The support means 15 for the main reflector 14 is adjustable to control the photometric distribution of the light along the aisle. By lowering the main reflector 14 with respect to the lamp 16, the extent of the photometric distribution along the aisle is decreased, and by raising the main reflector with respect to the lamp, this extent is increased. To enable such adjustments to be made, the main reflector is provided with two vertically-extending brackets 40 that are respectively positioned adjacent opposite edges of an elongated opening 42 in the top of the main reflector 14. These brackets 40 are fixed to the main reflector 14 by suitable means, such as feet 43 on the brackets extending into mating slots in the top of the main reflector, as shown in FIG. 3. Each of these brackets 40, as viewed in FIG. 1, is of U-shaped form and comprises vertically-extending legs 46 and 48 that are positioned adjacent vertically-extending posts 50 that project downwardly from and are fixed to the bottom of the ballast housing 12. The legs 46 and 48 of the brackets contain slots 52 through which extend screws 53 that are received in mating threaded holes in the posts 50. When the screws 53 are loosened, the slotted brackets 40 can be slid up or down along posts 50, raising or lowering the reflector 14. When the desired position is obtained, the screws 53 are tightened to lock the brackets and the reflector in this position.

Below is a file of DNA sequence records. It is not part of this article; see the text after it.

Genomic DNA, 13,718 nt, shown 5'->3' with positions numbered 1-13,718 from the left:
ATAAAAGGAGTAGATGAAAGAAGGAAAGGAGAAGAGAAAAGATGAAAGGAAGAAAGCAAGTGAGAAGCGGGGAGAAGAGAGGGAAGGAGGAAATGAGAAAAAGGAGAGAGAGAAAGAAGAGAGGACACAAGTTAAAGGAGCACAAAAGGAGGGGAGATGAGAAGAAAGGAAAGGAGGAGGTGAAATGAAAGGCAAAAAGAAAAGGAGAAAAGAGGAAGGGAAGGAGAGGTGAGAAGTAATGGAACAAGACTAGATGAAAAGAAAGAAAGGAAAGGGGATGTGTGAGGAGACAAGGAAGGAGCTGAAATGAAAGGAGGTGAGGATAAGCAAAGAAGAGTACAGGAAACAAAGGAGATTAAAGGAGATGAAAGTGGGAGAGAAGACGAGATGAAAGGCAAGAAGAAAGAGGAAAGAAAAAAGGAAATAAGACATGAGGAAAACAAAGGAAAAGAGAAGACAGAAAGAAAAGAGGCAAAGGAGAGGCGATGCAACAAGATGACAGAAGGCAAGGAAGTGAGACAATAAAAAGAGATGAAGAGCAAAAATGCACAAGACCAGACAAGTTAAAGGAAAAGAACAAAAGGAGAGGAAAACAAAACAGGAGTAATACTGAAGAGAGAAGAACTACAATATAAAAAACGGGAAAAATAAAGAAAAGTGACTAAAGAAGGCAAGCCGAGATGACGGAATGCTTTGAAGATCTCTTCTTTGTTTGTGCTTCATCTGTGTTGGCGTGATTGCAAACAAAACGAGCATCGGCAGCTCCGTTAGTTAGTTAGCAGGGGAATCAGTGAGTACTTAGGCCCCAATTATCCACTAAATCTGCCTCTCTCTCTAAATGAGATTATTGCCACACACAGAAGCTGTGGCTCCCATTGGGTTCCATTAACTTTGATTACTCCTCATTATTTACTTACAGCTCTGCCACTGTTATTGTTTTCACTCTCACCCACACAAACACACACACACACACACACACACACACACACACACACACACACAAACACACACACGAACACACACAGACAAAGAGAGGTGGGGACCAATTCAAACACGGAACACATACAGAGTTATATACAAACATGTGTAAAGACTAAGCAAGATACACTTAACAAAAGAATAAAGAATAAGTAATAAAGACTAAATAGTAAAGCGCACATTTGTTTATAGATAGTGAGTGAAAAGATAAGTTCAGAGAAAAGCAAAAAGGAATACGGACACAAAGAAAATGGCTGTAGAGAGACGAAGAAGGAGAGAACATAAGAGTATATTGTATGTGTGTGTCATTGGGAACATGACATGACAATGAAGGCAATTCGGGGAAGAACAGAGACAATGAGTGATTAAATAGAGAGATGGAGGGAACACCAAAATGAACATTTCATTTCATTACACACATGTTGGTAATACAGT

As pointed out hereinabove, a problem that is present with conventional aisle-lighting luminaires that provide the above-described pattern of light distribution is that the upper areas of the stacks at the edges of the aisle are left relatively dark and difficult to see. For overcoming this problem, we have provided our luminaire with auxiliary reflector means 60 located above the opening 42 in the top of the main reflector 14. This opening 42 is best seen in FIG. 2, where it is shown in dotted-line form as an elongated opening, having its longer dimension extending along the length of the aisle. The auxiliary reflector means 60 comprises two plate members 62, each extending along the length of the aisle from a central vertical plane 65 (FIG. 2) that includes the central vertical axis of the main reflector 14.